Bond lengths are normal and are comparable to the corresponding values observed in 1-naphthyl-9H-carbazole-4-sulfonate (Arulmozhi et al., 2008). The dihedral angle between the C1–C6 and N1/C5—C8 rings is 0.6 (1)°. Both the major and minor conformers of the disordered cyclohexene ring adopt half-chair conformations.

The crystal structure is stabilized by intermolecular N—H···π and C–H···π interactions (Table 1).

Experimental

A mixture of cyclohexanone (0.12 mol) and glacial acetic acid (40 ml) was heated and then redistilled phenylhydrazine (0.1 mol) was added dropwise for 30 min. The mixture was refluxed on a water bath for a further period of 30 min. The reaction mixture was poured into ice-cold water with continuous stirring and brown-coloured solid separated out. It was filtered, washed repeatedly with water and recrystallized from methanol in the presence of a little decolorized carbon to give the title compound. Single crystals suitable for X-ray diffraction were obtained by slow evaporation of a methanol solution.

Refinement

Atoms C10 and C11 of the cyclohexene ring are disordered over two positions (C10A/C10B and C11A/C11B) with refined occupancies of 0.591 (10) and 0.409 (10). The corresponding bond distances involving the disordered atoms were restrained to be equal. H atoms were positioned geometrically (C—H = 0.93Å and N—H = 0.86%A) and were treated as riding on their parent atoms, with Uiso(H)=1.2Ueq(C,N). In the absence of significant anomalous dispersion effects, Friedel pairs were merged before the final refinement.

Figures

Fig. 1.
The molecular structure of title compound, showing 30% probability displacement ellipsoids. Both disorder components are shown.

Crystal data

C12H13NF000 = 368
Mr = 171.23Dx = 1.205 Mg m3
Orthorhombic, P212121Mo Kα radiation λ = 0.71073 Å
Hall symbol: P 2ac 2abCell parameters from 1778 reflections
a = 6.1067 (4) Åθ = 2.1–31.1º
b = 7.9488 (5) ŵ = 0.07 mm1
c = 19.4512 (12) ÅT = 293 (2) K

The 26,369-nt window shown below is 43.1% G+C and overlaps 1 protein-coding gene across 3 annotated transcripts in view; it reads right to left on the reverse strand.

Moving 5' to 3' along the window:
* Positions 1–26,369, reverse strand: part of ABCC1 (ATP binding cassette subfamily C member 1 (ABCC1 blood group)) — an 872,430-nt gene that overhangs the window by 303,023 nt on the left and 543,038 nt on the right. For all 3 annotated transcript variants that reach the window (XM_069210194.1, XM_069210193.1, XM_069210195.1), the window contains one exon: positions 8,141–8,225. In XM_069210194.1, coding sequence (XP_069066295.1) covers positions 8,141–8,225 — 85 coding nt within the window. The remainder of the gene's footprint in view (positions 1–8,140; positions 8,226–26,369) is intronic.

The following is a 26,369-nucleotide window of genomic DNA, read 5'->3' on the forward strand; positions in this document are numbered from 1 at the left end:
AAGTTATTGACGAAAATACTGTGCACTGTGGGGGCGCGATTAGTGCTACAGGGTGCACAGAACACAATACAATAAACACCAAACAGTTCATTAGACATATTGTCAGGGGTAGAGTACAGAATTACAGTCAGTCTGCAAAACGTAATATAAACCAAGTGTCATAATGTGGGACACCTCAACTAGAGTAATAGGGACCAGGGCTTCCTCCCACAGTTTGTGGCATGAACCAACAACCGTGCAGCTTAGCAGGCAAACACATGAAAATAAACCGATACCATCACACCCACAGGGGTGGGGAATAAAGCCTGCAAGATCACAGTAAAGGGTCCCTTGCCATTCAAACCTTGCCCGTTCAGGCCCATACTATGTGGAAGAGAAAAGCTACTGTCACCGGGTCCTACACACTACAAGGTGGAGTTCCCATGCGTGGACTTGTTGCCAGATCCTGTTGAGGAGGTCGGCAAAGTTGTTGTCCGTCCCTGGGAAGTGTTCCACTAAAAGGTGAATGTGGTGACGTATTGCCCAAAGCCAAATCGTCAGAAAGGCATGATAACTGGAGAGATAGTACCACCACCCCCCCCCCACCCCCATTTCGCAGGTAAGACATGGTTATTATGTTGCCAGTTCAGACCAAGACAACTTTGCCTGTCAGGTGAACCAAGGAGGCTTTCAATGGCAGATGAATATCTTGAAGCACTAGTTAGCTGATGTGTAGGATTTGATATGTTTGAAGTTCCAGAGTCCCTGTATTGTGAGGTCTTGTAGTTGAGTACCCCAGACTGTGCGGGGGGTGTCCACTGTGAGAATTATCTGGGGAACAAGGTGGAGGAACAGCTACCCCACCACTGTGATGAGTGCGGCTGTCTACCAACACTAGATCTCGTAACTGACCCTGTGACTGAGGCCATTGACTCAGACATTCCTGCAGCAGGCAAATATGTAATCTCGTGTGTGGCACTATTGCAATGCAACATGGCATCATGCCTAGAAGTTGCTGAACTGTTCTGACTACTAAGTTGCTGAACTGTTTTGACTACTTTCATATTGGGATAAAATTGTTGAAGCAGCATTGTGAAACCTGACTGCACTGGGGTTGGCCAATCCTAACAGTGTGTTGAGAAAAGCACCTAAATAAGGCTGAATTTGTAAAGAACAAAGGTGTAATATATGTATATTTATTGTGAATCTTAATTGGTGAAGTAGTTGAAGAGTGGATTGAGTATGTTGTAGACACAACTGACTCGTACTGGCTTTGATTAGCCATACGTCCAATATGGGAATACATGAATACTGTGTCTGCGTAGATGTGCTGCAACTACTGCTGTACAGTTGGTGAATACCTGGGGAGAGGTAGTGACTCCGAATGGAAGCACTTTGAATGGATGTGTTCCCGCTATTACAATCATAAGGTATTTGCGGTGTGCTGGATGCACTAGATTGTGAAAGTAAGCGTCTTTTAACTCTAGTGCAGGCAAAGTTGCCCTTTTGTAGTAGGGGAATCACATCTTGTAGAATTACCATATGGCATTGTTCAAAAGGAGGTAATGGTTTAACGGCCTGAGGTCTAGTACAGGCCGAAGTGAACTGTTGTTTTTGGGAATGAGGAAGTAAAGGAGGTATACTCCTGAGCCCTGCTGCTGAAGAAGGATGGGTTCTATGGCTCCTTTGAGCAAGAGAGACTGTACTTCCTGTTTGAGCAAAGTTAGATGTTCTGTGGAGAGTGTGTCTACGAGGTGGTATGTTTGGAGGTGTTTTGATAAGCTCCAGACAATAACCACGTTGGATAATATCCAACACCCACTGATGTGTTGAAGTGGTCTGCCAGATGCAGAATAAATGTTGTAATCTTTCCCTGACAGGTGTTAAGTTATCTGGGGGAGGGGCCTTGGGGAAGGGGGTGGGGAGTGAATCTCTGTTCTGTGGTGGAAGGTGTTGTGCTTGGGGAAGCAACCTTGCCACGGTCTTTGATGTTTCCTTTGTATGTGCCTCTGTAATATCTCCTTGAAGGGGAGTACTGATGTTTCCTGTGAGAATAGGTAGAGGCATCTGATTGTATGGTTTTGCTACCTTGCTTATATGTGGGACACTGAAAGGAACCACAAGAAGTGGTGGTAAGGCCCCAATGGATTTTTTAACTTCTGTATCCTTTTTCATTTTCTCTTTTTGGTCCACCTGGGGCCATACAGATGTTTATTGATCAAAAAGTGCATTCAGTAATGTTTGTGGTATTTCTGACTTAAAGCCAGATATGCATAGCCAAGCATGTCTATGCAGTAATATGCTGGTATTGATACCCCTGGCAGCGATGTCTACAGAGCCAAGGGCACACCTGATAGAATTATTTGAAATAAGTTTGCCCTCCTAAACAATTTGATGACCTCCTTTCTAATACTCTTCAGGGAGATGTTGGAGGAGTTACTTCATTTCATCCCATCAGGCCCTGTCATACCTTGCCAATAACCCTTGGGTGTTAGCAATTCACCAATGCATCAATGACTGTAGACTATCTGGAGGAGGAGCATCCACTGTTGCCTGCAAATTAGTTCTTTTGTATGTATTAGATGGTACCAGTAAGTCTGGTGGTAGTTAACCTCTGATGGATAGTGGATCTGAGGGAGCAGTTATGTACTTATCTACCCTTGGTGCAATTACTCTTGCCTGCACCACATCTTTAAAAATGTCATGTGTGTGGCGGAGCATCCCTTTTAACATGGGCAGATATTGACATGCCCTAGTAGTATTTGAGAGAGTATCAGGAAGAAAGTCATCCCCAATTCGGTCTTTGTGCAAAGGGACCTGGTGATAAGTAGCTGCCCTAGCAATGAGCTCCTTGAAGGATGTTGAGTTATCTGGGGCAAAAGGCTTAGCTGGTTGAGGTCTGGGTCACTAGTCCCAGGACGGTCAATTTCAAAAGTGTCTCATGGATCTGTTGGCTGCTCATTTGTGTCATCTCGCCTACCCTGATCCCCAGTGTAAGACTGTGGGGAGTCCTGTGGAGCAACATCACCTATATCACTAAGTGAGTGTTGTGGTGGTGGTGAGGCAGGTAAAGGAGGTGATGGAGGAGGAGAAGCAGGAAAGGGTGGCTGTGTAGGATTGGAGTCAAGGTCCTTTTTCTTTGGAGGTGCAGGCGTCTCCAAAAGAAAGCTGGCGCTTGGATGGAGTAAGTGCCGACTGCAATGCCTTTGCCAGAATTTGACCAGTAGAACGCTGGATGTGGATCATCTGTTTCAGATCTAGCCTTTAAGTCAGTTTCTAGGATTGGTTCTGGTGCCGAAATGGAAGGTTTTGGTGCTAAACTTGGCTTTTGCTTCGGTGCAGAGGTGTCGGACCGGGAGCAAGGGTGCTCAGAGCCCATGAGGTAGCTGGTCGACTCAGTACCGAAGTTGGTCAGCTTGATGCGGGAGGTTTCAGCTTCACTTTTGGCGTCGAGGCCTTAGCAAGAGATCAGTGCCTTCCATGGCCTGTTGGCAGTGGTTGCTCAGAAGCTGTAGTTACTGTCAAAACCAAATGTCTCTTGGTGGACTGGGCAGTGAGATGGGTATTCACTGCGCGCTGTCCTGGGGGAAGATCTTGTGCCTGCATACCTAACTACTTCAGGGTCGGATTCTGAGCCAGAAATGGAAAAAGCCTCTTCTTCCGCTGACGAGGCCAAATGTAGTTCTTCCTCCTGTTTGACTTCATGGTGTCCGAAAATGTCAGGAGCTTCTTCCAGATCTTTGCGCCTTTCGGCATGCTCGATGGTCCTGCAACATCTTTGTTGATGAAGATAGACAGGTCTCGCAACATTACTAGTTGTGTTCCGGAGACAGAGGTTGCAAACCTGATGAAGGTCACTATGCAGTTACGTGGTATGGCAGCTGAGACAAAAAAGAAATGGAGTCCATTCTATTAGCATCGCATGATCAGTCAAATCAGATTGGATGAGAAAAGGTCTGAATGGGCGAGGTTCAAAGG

V = 944.18 (10) Å3Block, colourless
Z = 40.26 × 0.15 × 0.15 mm

Data collection

Bruker Kappa APEXII area-detector diffractometer1323 reflections with I > 2σ(I)
Radiation source: fine-focus sealed tubeRint = 0.036
Monochromator: graphiteθmax = 31.1º
T = 293(2) Kθmin = 2.1º
ω and [var phi] scansh = −8→8
Absorption correction: nonek = −11→11
13269 measured reflectionsl = −28→28
1777 independent reflections

Refinement

Refinement on F2Secondary atom site location: difference Fourier map
Least-squares matrix: fullHydrogen site location: inferred from neighbouring sites
R[F2 > 2σ(F2)] = 0.048H-atom parameters constrained
wR(F2) = 0.123  w = 1/[σ2(Fo2) + (0.0603P)2 + 0.0496P] where P = (Fo2 + 2Fc2)/3
S = 1.07(Δ/σ)max = 0.001
1777 reflectionsΔρmax = 0.14 e Å3
137 parametersΔρmin = −0.20 e Å3
15 restraintsExtinction correction: none
Primary atom site location: structure-invariant direct methods

Special details

Geometry. All e.s.d.'s (except the e.s.d. in the dihedral angle between two l.s. planes) are estimated using the full covariance matrix. The cell e.s.d.'s are taken into account individually in the estimation of e.s.d.'s in distances, angles and torsion angles; correlations between e.s.d.'s in cell parameters are only used when they are defined by crystal symmetry. An approximate (isotropic) treatment of cell e.s.d.'s is used for estimating e.s.d.'s involving l.s. planes.
Refinement. Refinement of F2 against ALL reflections. The weighted R-factor wR and goodness of fit S are based on F2, conventional R-factors R are based on F, with F set to zero for negative F2. The threshold expression of F2 > σ(F2) is used only for calculating R-factors(gt) etc. and is not relevant to the choice of reflections for refinement. R-factors based on F2 are statistically about twice as large as those based on F, and R- factors based on ALL data will be even larger.